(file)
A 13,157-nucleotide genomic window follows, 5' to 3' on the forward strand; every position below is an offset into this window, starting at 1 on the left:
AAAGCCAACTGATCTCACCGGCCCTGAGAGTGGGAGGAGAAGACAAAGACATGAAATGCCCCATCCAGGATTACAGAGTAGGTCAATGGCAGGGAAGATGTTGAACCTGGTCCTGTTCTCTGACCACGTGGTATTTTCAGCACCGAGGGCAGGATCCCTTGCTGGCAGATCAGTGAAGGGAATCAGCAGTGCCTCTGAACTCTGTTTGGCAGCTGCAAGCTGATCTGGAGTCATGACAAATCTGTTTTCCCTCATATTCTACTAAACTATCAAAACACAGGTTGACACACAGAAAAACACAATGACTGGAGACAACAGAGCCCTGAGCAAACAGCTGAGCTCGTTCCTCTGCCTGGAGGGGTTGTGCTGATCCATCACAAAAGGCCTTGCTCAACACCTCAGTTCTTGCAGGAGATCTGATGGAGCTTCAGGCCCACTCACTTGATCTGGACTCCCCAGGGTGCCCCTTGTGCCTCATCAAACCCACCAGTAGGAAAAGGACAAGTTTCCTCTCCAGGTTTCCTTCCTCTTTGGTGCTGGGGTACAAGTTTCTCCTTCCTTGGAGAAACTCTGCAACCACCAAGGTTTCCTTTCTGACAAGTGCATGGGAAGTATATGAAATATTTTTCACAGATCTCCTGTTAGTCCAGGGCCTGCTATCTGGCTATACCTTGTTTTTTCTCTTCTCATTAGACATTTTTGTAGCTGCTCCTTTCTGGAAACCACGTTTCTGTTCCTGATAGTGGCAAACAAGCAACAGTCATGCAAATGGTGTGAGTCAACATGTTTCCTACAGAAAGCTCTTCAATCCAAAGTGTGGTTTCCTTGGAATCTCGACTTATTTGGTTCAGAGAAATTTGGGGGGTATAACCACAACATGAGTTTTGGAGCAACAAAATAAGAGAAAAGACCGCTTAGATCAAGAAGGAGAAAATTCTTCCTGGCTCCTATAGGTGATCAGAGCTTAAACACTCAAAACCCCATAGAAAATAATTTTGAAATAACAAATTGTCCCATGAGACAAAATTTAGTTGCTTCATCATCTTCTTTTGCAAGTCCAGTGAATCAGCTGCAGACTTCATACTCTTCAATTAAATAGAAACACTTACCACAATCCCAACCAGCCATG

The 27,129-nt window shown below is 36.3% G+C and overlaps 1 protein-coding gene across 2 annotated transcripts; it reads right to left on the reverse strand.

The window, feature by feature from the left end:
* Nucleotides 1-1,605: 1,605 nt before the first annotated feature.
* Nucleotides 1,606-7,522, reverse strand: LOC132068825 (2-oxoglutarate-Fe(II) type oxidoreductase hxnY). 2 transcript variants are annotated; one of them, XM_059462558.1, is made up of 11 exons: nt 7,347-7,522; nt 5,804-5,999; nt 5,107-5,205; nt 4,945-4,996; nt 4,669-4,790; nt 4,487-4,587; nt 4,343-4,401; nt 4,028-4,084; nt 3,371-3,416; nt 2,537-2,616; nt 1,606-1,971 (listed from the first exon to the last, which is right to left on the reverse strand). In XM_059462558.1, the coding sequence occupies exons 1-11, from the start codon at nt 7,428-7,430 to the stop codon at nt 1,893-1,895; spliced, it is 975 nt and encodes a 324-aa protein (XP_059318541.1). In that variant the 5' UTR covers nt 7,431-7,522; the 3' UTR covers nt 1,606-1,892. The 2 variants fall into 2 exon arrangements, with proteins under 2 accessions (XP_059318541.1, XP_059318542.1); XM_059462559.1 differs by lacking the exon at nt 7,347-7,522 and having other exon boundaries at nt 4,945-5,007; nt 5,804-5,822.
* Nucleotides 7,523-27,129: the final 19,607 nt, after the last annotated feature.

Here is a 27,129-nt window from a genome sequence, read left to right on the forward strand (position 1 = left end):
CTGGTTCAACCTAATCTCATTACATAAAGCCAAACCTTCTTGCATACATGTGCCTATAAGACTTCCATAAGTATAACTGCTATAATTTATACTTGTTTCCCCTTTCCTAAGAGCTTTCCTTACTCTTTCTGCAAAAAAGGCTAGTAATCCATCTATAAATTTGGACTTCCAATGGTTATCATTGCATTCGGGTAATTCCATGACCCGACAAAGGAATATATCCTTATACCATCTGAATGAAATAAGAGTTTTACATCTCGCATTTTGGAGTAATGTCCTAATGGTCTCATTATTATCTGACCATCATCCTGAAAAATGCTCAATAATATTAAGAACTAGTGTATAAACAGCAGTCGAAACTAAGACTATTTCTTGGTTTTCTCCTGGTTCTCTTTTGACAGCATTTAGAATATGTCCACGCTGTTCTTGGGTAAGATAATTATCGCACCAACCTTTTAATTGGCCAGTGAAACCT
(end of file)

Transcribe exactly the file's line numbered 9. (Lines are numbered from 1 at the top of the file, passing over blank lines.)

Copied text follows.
CTGGTTCAACCTAATCTCATTACATAAAGCCAAACCTTCTTGCATACATGTGCCTATAAGACTTCCATAAGTATAACTGCTATAATTTATACTTGTTTCCCCTTTCCTAAGAGCTTTCCTTACTCTTTCTGCAAAAAAGGCTAGTAATCCATCTATAAATTTGGACTTCCAATGGTTATCATTGCATTCGGGTAATTCCATGACCCGACAAAGGAATATATCCTTATACCATCTGAATGAAATAAGAGTTTTACATCTCGCATTTTGGAGTAATGTCCTAATGGTCTCATTATTATCTGACCATCATCCTGAAAAATGCTCAATAATATTAAGAACTAGTGTATAAACAGCAGTCGAAACTAAGACTATTTCTTGGTTTTCTCCTGGTTCTCTTTTGACAGCATTTAGAATATGTCCACGCTGTTCTTGGGTAAGATAATTATCGCACCAACCTTTTAATTGGCCAGTGAAACCT